Trump Republicans gain strength in Iowa races Tuesday

Trump claims victory, calls election 'fraud,' demands end to vote counts

Official portrait of President Donald J. Trump, Friday, Oct. 6, 2017, by Shealah Craighead

Iowa voters delivered victories for most Republican candidates in Tuesday’s general election, with U.S. President Donald J. Trump winning the state’s six electoral votes, U.S. Sen. Joni Ernst winning a second six-year term and two Congressional districts flipping from blue to red, according to preliminary results published by the Iowa Secretary of State’s office.

In a speech at the White House, Trump claimed victory and called for the counting of votes to stop.

“This is a fraud on the American public,” Trump said. “This is an embarrassment to our country. We were getting ready to win this election. Frankly, we did win this election.”

In U.S. House District One, Republican Ashley Hinson took 51% of the votes to 48% for Democrat incumbent Abby Finkenauer. Fewer than 200 votes separate the candidates in the U.S. House District Two contest, with Republican Mariannette Miller-Meeks narrowly outdistancing Democrat Rita R. Hart.

U.S. Rep. Cindy Axne held on to her seat in U.S. House District Three, which includes Perry, by a margin of 49% to 47% for Van Meter Republican David Young. Hull Republican Randy Feenstra, the U.S. House District Four inheritor of former Congressman Steve King, took 62% of the vote to his Democrat opponent J. D. Scholten’s 38%.

In state-level races, the Republican party of Iowa retained control of the Iowa Legislature, holding on to its 32-to-18 advantage in the Iowa Senate and increasing its margin by six seats in the Iowa House of Representatives.

Republican incumbent Sen. Jake Chapman of Adel won 62% of the votes cast in State Senate District 10, which includes Perry, taking 19 of the 22 Dallas County precincts. The three Perry precincts voted for Stuart Democrat Warren Varley.

In Iowa House District 20, which includes Perry, Stuart Democratic Ryan Morrison won the three Perry precincts, but Republican incumbent Ray “Bubba” Sorensen of Greenfield won districtwide with 72% of the votes.

The GOP maintained its control of all Dallas County elected offices, with Dallas County Supervisor turning back a Democratic challenge from fellow Waukee resident Larry Lyon. Hanson won 56% of more than 50,000 votes cast.

Republicans running unopposed were Dallas County Sheriff Chad Leonard of Dallas Center, who was elected to a sixth term, and Dallas County Auditor and Commissioner of Elections Julia Helm of Adel, who overcame Waukee Democrat Michael Kern for a second term of office.

Turnout in Dallas County was 82%.


  1. Chapman won easily, Jim. That big, long screed did not work, did it? Hopefully, you’ll smile soon, and perhaps we will detect it in your writing. It has been a while since your endeavors have read like you were smiling as you typed instead of clinching your teeth as you share your political views.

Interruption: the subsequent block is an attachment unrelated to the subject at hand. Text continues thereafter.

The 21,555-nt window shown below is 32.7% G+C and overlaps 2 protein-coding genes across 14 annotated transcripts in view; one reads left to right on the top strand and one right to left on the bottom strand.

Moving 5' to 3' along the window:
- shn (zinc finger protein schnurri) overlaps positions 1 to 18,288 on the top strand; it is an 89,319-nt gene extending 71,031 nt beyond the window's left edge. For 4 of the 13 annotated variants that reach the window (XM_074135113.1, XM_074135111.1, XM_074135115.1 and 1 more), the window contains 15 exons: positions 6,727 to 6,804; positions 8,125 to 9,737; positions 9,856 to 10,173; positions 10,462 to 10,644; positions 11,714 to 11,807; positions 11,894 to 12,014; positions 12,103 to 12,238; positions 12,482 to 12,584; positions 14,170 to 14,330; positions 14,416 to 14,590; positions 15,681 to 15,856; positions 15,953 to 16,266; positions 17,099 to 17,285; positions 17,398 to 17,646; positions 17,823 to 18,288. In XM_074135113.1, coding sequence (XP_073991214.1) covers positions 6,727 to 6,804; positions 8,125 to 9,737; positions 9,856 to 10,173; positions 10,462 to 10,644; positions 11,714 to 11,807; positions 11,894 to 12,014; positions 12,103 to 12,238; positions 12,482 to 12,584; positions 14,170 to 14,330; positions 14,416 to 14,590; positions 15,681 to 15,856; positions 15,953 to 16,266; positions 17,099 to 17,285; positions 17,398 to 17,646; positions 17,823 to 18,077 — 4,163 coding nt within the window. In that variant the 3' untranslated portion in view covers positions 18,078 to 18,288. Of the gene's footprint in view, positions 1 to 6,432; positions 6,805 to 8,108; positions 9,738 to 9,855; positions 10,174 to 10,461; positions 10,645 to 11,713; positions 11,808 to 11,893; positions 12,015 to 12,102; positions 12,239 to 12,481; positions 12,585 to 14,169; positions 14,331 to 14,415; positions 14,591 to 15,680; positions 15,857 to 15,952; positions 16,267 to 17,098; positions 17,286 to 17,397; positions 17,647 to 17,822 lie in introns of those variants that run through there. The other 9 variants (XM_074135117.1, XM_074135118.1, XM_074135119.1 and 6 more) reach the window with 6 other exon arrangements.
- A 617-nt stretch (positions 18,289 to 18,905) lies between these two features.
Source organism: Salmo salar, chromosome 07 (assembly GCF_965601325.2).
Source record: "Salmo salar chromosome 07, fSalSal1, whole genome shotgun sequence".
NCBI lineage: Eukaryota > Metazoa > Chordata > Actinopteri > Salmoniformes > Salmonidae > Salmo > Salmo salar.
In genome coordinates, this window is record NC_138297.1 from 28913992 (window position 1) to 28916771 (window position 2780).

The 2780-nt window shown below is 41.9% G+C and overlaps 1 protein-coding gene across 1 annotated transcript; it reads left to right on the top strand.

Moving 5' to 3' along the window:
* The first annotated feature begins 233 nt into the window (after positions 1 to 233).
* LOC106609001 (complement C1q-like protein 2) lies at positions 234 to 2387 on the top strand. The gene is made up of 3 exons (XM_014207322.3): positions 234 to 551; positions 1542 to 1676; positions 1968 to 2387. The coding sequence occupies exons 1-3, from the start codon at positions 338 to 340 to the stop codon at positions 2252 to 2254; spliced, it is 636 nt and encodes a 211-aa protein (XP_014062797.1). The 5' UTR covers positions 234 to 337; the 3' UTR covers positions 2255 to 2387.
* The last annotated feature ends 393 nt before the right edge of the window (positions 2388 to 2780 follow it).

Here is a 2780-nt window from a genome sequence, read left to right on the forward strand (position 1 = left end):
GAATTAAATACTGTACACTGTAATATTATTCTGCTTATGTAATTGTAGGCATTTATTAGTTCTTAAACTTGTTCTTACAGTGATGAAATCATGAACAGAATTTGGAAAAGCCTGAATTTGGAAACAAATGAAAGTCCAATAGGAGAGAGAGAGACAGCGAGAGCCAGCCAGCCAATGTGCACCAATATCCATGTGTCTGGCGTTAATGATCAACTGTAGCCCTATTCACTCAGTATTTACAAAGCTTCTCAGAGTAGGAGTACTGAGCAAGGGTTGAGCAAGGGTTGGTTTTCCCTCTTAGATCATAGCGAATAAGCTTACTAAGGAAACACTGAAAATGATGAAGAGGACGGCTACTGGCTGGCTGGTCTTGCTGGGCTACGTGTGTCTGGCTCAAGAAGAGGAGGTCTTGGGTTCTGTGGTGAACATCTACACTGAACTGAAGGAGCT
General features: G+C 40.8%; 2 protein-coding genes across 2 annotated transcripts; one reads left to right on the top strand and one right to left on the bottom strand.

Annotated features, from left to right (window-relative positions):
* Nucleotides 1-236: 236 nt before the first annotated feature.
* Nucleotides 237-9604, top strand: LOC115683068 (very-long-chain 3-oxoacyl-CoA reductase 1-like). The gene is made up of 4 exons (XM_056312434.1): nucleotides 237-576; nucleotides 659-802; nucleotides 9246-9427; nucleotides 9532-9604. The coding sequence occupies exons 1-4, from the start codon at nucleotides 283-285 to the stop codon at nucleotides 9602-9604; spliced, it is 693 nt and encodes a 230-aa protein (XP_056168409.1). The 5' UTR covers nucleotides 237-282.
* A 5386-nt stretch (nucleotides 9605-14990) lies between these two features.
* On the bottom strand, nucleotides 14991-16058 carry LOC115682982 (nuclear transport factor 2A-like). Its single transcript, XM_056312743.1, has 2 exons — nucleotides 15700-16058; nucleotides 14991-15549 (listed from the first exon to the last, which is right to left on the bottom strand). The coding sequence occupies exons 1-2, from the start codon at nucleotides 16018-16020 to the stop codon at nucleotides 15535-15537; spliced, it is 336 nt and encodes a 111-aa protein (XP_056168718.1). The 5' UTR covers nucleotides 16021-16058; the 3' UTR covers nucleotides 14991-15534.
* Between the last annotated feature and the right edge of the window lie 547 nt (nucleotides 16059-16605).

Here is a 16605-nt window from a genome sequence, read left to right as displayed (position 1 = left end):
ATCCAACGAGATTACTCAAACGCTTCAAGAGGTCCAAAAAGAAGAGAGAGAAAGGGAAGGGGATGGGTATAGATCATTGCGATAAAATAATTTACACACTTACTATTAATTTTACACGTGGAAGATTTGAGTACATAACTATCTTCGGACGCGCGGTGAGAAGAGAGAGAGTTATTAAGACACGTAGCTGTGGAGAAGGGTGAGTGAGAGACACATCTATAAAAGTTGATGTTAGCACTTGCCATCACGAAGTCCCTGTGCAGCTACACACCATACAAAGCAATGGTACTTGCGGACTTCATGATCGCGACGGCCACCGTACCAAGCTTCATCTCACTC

• It surprises me, Chris, that you could not summon the wherewithal to try to explain your analysis-versus-opinion distinction. It seemed crucial to whatever it was you were struggling to articulate. Oh, well, I suspect it was no great matter. Your querulous tone suggested to me that you resented my expressing an opinion that differed from yours. It is very common.

      Yes, Mr. Chapman and many other officeholders in Iowa rode Mr. Trump’s coattails to a third term. It shows that Chapman’s message, echoing Trump’s, about law and order and the existential threat posed to the sacred rights of property and the American Way by the “total chaos” of BLM terrorism and “socialistic solutions,” as Chapman described it, resonated with Iowans in Senate District 10. Fear is a powerful emotion. If only Mr. Chapman could protect us from the COVID by means of the Second Amendment.

      My little story did the work it was intended to do, which was to throw light on one of the many often-underreported down-ballot races. Thank you for reading it even with a faulty ear that cannot closely discern tone. It is like the difference between clinching and clenching. And I understand that “Chris Sands” might be a fake name, given that expressing and standing by one’s opinions in public is risky and not for the feint-hearted, who prefer to snipe from the safety of anonymity. It is again very common.

      • You failed to articulate the relevance of this within your rundown of election results: In a speech at the White House, Trump claimed victory and called for the counting of votes to stop. “This is a fraud on the American public,” Trump said. “This is an embarrassment to our country. We were getting ready to win this election. Frankly, we did win this election.” Why did you fail to include what prompted Trump’s comments? I think you should “throw some light” on your habit of accusing those who disagree with you of being fake? You are delusional if you believe that disagreeing with you poses a risk sufficient to prompt anonymity. Dismount from your high horse and let go of your TDS.

        • Why did you fail to specify what prompted Trump’s “fraud” and “embarrassment” comments if it is so crucial in your QAnon worldview?


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